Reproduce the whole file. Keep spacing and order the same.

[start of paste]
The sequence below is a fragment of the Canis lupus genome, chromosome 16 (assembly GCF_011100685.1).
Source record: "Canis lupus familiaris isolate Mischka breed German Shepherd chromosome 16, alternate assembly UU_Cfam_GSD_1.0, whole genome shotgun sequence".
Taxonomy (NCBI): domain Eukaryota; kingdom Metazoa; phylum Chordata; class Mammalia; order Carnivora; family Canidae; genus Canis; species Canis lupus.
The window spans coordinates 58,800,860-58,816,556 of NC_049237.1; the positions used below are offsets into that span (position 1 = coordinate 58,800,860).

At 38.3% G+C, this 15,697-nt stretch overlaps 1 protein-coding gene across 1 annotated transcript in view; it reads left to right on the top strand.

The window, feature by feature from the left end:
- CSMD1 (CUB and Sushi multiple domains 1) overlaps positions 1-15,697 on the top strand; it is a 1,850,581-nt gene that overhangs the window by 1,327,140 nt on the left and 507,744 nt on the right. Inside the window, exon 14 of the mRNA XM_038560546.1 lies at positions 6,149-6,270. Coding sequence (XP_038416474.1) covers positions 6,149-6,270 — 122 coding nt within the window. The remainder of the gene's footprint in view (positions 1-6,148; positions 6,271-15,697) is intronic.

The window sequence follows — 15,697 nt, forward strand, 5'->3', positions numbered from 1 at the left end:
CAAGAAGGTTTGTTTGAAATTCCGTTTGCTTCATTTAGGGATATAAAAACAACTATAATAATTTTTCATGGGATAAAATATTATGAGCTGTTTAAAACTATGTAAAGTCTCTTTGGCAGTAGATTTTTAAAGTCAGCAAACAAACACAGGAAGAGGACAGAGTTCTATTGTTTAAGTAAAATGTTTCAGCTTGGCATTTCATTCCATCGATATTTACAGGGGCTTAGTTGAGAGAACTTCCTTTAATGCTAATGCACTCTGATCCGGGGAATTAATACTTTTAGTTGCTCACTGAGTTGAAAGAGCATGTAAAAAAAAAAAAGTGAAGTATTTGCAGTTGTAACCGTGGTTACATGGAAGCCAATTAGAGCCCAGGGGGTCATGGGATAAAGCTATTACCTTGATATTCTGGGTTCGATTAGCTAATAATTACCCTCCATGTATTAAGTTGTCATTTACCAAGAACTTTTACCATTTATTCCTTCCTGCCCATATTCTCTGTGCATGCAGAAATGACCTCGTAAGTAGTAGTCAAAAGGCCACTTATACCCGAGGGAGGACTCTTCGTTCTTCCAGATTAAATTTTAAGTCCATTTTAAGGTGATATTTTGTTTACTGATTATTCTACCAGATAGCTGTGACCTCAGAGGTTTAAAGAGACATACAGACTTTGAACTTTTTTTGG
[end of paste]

The sequence below is a fragment of the Canis lupus genome, chromosome 16 (assembly GCF_011100685.1).
Source record: "Canis lupus familiaris isolate Mischka breed German Shepherd chromosome 16, alternate assembly UU_Cfam_GSD_1.0, whole genome shotgun sequence".
Taxonomy (NCBI): domain Eukaryota; kingdom Metazoa; phylum Chordata; class Mammalia; order Carnivora; family Canidae; genus Canis; species Canis lupus.
The window spans coordinates 58,800,860-58,816,556 of NC_049237.1; the positions used below are offsets into that span (position 1 = coordinate 58,800,860).

At 38.3% G+C, this 15,697-nt stretch overlaps 1 protein-coding gene across 1 annotated transcript in view; it reads left to right on the top strand.

The window, feature by feature from the left end:
- CSMD1 (CUB and Sushi multiple domains 1) overlaps positions 1-15,697 on the top strand; it is a 1,850,581-nt gene that overhangs the window by 1,327,140 nt on the left and 507,744 nt on the right. Inside the window, exon 14 of the mRNA XM_038560546.1 lies at positions 6,149-6,270. Coding sequence (XP_038416474.1) covers positions 6,149-6,270 — 122 coding nt within the window. The remainder of the gene's footprint in view (positions 1-6,148; positions 6,271-15,697) is intronic.

The window sequence follows — 15,697 nt, forward strand, 5'->3', positions numbered from 1 at the left end:
CAAGAAGGTTTGTTTGAAATTCCGTTTGCTTCATTTAGGGATATAAAAACAACTATAATAATTTTTCATGGGATAAAATATTATGAGCTGTTTAAAACTATGTAAAGTCTCTTTGGCAGTAGATTTTTAAAGTCAGCAAACAAACACAGGAAGAGGACAGAGTTCTATTGTTTAAGTAAAATGTTTCAGCTTGGCATTTCATTCCATCGATATTTACAGGGGCTTAGTTGAGAGAACTTCCTTTAATGCTAATGCACTCTGATCCGGGGAATTAATACTTTTAGTTGCTCACTGAGTTGAAAGAGCATGTAAAAAAAAAAAAGTGAAGTATTTGCAGTTGTAACCGTGGTTACATGGAAGCCAATTAGAGCCCAGGGGGTCATGGGATAAAGCTATTACCTTGATATTCTGGGTTCGATTAGCTAATAATTACCCTCCATGTATTAAGTTGTCATTTACCAAGAACTTTTACCATTTATTCCTTCCTGCCCATATTCTCTGTGCATGCAGAAATGACCTCGTAAGTAGTAGTCAAAAGGCCACTTATACCCGAGGGAGGACTCTTCGTTCTTCCAGATTAAATTTTAAGTCCATTTTAAGGTGATATTTTGTTTACTGATTATTCTACCAGATAGCTGTGACCTCAGAGGTTTAAAGAGACATACAGACTTTGAACTTTTTTTGG